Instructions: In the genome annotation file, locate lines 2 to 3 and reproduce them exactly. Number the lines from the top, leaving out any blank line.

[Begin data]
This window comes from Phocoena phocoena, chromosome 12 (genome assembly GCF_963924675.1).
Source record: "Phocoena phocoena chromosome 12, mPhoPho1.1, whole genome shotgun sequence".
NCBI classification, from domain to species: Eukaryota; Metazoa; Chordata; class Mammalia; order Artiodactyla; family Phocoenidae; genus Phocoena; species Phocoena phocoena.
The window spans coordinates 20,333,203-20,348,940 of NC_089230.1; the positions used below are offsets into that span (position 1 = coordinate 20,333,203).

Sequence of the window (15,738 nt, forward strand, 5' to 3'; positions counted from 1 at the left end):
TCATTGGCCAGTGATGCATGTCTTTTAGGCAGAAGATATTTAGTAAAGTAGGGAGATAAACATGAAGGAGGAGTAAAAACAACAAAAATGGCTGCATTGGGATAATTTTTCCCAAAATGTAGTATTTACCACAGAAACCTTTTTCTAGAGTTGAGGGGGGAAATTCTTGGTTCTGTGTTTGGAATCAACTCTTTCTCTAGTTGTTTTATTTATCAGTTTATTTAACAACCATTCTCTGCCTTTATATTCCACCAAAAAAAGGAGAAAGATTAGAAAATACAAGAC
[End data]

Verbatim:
Source record: "Phocoena phocoena chromosome 12, mPhoPho1.1, whole genome shotgun sequence".
NCBI classification, from domain to species: Eukaryota; Metazoa; Chordata; class Mammalia; order Artiodactyla; family Phocoenidae; genus Phocoena; species Phocoena phocoena.